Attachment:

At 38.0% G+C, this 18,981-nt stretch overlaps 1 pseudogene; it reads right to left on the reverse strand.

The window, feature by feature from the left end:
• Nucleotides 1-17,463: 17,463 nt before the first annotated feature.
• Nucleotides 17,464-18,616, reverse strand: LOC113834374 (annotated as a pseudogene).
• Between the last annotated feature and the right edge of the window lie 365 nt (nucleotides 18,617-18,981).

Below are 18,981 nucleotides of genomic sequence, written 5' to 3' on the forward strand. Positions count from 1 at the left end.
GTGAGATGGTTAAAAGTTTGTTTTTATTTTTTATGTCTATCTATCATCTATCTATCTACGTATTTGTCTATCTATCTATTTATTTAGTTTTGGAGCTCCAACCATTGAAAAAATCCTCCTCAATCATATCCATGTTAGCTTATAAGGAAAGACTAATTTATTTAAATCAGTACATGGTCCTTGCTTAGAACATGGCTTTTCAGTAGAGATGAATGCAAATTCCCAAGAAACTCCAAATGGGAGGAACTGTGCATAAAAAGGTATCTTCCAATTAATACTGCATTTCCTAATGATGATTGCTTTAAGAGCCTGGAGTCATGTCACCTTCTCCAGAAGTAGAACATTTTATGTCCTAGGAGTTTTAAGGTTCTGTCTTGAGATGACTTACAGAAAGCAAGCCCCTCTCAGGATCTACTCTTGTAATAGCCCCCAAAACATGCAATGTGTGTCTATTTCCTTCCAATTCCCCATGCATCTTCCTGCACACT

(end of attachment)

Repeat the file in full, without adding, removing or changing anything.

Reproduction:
At 38.0% G+C, this 18,981-nt stretch overlaps 1 pseudogene; it reads right to left on the reverse strand.

The window, feature by feature from the left end:
• Nucleotides 1-17,463: 17,463 nt before the first annotated feature.
• Nucleotides 17,464-18,616, reverse strand: LOC113834374 (annotated as a pseudogene).
• Between the last annotated feature and the right edge of the window lie 365 nt (nucleotides 18,617-18,981).

Below are 18,981 nucleotides of genomic sequence, written 5' to 3' on the forward strand. Positions count from 1 at the left end.
GTGAGATGGTTAAAAGTTTGTTTTTATTTTTTATGTCTATCTATCATCTATCTATCTACGTATTTGTCTATCTATCTATTTATTTAGTTTTGGAGCTCCAACCATTGAAAAAATCCTCCTCAATCATATCCATGTTAGCTTATAAGGAAAGACTAATTTATTTAAATCAGTACATGGTCCTTGCTTAGAACATGGCTTTTCAGTAGAGATGAATGCAAATTCCCAAGAAACTCCAAATGGGAGGAACTGTGCATAAAAAGGTATCTTCCAATTAATACTGCATTTCCTAATGATGATTGCTTTAAGAGCCTGGAGTCATGTCACCTTCTCCAGAAGTAGAACATTTTATGTCCTAGGAGTTTTAAGGTTCTGTCTTGAGATGACTTACAGAAAGCAAGCCCCTCTCAGGATCTACTCTTGTAATAGCCCCCAAAACATGCAATGTGTGTCTATTTCCTTCCAATTCCCCATGCATCTTCCTGCACACT